China’s Distant Water Fisheries in the 21st Century

D. Pauly, D. Belhabib, R. Blomeyer, W. Cheung, A. Cisneros-Montemayor, D. Copeland, S. Harper, V. Lam, Y. Mai, F. Le Manach, H. Österblom, K. Mok, L. van der Meer, A. Sanz, S. Shon, U. Sumaila, W. Swartz, R. Watson, Y. Zhai, D. Zeller, (2013). Fish and Fisheries. 15, 474-488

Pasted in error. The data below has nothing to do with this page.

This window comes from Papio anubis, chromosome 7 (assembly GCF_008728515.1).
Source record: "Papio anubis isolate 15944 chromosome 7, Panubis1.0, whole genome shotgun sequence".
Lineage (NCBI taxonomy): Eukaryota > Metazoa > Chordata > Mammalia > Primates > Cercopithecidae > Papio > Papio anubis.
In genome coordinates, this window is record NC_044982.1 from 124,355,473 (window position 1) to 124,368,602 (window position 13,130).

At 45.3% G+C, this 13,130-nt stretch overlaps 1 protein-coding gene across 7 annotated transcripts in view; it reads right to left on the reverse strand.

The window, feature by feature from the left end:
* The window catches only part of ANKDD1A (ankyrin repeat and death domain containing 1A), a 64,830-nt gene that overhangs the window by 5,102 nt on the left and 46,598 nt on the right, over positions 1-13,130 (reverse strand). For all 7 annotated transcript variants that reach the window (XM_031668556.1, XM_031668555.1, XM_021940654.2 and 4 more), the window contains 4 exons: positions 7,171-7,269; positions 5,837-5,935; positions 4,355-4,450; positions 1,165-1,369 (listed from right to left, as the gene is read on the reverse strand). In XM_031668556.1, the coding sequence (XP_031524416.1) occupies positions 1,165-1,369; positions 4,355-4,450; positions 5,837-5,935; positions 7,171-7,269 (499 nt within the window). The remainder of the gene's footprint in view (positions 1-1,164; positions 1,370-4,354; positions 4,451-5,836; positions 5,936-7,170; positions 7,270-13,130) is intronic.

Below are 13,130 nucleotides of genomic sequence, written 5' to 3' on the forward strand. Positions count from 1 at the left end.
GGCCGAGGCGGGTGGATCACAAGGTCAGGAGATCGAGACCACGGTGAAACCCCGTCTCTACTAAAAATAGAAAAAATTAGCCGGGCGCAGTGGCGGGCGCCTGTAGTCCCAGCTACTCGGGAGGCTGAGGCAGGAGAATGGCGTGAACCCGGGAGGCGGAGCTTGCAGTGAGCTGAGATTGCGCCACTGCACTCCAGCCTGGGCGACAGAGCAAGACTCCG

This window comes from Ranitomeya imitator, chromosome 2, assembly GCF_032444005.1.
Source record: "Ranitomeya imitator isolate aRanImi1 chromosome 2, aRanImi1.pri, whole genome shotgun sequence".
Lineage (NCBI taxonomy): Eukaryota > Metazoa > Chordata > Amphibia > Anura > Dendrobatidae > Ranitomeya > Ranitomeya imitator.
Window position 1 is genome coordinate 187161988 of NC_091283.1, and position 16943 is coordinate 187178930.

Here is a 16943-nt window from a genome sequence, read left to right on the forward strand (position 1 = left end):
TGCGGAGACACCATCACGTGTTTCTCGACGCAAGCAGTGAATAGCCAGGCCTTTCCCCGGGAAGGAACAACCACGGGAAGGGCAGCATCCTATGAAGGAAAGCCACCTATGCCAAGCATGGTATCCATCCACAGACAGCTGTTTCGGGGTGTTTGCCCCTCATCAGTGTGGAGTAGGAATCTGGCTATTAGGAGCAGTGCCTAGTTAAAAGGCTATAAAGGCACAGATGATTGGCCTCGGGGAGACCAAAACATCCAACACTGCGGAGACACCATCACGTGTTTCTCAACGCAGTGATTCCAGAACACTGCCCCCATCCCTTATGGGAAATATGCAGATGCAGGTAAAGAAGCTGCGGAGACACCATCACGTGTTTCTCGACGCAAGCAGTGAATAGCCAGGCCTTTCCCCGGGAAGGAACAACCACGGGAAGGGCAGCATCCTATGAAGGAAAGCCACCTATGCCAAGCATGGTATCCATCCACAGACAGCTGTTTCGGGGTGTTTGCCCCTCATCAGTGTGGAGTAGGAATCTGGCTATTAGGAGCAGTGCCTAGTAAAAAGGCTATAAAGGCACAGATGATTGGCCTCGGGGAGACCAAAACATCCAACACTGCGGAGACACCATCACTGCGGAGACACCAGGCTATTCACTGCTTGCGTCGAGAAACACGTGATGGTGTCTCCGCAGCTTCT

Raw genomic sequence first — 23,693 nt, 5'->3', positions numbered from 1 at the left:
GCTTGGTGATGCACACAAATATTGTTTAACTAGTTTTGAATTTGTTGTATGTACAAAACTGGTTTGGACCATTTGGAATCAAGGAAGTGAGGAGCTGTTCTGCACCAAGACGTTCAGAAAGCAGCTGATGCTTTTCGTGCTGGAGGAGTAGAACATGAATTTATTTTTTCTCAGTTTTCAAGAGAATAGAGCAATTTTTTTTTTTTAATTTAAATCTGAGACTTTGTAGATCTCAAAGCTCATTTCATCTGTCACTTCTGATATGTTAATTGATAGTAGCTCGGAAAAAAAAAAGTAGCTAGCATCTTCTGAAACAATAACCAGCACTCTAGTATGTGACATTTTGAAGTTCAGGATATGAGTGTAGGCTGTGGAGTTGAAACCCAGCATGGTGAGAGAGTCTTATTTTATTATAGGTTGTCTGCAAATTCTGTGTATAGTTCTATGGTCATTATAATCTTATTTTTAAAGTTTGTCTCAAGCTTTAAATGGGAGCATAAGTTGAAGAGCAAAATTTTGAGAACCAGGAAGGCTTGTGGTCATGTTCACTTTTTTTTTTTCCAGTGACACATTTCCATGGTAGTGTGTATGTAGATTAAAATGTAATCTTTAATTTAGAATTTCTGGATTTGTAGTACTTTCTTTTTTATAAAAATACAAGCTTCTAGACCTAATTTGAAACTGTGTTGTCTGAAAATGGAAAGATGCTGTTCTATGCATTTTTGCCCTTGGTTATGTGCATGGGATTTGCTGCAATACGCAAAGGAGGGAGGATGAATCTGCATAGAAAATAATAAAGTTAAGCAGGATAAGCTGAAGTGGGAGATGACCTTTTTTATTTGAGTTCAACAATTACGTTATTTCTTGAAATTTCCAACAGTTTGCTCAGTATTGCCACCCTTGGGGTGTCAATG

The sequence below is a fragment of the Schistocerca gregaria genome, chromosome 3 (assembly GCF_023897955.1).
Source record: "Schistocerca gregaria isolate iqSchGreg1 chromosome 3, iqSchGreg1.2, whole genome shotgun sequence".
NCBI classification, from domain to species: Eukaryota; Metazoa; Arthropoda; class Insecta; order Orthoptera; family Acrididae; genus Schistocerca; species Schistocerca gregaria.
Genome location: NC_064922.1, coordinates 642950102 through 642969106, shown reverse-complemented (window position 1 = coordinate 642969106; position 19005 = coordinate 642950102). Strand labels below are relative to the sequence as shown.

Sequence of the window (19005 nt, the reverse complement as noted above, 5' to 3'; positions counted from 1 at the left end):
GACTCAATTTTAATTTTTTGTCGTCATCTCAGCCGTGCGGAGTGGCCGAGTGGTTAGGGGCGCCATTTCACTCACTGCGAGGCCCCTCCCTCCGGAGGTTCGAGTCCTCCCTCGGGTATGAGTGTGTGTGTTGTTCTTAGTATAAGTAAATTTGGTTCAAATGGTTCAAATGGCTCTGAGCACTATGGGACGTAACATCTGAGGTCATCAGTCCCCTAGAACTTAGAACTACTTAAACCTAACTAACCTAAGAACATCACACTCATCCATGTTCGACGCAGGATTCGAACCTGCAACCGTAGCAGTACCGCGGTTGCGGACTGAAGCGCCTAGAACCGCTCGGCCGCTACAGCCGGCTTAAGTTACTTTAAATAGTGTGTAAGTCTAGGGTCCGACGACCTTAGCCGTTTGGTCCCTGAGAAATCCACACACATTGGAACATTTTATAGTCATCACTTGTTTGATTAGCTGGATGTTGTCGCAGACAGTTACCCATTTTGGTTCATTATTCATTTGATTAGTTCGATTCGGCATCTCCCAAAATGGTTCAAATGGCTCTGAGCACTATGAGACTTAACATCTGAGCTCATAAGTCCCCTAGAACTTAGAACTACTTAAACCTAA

We conservatively estimate the distant-water fleet catch of the People’s Republic of China for 2000–2011, using a newly assembled database of reported occurrence of Chinese fishing vessels in various parts of the world and information on the annual catch by vessel type. Given the unreliability of official statistics, uncertainty of results was estimated through a regionally stratified Monte Carlo approach, which documents the presence and number of Chinese vessels in Exclusive Economic Zones and then multiplies these by the expected annual catch per vessel. We find that China, which over-reports its domestic catch, substantially under-reports the catch of its distant-water fleets. This catch, estimated at 4.6 million t year-1 (95% central distribution, 3.4–6.1 million t year-1) from 2000 to 2011 (compared with an average of 368 000 t year-1 reported by China to FAO), corresponds to an exvessel landed value of 8.93 billion € year-1 (95% central distribution, 6.3–12.3 billion). Chinese distant-water fleets extract the largest catch in African waters (3.1 million t year-1, 95% central distribution, 2.0–4.4 million t), followed by Asia (1.0 million t year-1, 0.56– 1.5 million t), Oceania (198 000 t year-1, 144 000–262 000 t), Central and South America (182 000 t year-1, 94 000– 299 000 t) and Antarctica (48 000 t year-1, 8 000–129 000 t). The uncertainty of these estimates is relatively high, but several sources of inaccuracy could not be fully resolved given the constraints inherent in the underlying data and method, which also prevented us from distinguishing between legal and illegal catch.